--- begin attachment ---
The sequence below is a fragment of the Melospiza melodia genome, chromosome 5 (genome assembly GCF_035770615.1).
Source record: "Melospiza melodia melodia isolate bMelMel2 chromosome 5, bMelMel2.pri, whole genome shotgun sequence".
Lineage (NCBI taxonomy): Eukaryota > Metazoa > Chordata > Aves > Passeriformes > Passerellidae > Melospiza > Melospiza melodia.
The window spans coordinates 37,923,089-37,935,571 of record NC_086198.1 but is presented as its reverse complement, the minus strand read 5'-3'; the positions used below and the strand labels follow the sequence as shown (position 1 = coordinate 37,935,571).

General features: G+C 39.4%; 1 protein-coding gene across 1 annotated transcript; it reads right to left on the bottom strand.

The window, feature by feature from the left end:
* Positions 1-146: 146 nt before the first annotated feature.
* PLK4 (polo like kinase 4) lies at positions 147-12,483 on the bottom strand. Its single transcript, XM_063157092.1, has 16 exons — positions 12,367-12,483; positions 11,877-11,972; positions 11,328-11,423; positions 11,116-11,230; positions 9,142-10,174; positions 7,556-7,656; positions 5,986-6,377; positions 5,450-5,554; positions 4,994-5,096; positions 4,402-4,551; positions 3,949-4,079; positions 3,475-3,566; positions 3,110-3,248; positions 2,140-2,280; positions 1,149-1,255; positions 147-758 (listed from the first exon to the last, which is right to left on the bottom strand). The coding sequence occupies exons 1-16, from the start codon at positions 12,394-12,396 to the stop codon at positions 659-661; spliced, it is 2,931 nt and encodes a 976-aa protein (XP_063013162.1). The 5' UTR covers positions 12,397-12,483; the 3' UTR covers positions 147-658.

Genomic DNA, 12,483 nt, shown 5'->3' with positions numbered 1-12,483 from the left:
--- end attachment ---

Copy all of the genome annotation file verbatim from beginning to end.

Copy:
The sequence below is a fragment of the Melospiza melodia genome, chromosome 5 (genome assembly GCF_035770615.1).
Source record: "Melospiza melodia melodia isolate bMelMel2 chromosome 5, bMelMel2.pri, whole genome shotgun sequence".
Lineage (NCBI taxonomy): Eukaryota > Metazoa > Chordata > Aves > Passeriformes > Passerellidae > Melospiza > Melospiza melodia.
The window spans coordinates 37,923,089-37,935,571 of record NC_086198.1 but is presented as its reverse complement, the minus strand read 5'-3'; the positions used below and the strand labels follow the sequence as shown (position 1 = coordinate 37,935,571).

General features: G+C 39.4%; 1 protein-coding gene across 1 annotated transcript; it reads right to left on the bottom strand.

The window, feature by feature from the left end:
* Positions 1-146: 146 nt before the first annotated feature.
* PLK4 (polo like kinase 4) lies at positions 147-12,483 on the bottom strand. Its single transcript, XM_063157092.1, has 16 exons — positions 12,367-12,483; positions 11,877-11,972; positions 11,328-11,423; positions 11,116-11,230; positions 9,142-10,174; positions 7,556-7,656; positions 5,986-6,377; positions 5,450-5,554; positions 4,994-5,096; positions 4,402-4,551; positions 3,949-4,079; positions 3,475-3,566; positions 3,110-3,248; positions 2,140-2,280; positions 1,149-1,255; positions 147-758 (listed from the first exon to the last, which is right to left on the bottom strand). The coding sequence occupies exons 1-16, from the start codon at positions 12,394-12,396 to the stop codon at positions 659-661; spliced, it is 2,931 nt and encodes a 976-aa protein (XP_063013162.1). The 5' UTR covers positions 12,397-12,483; the 3' UTR covers positions 147-658.

Genomic DNA, 12,483 nt, shown 5'->3' with positions numbered 1-12,483 from the left: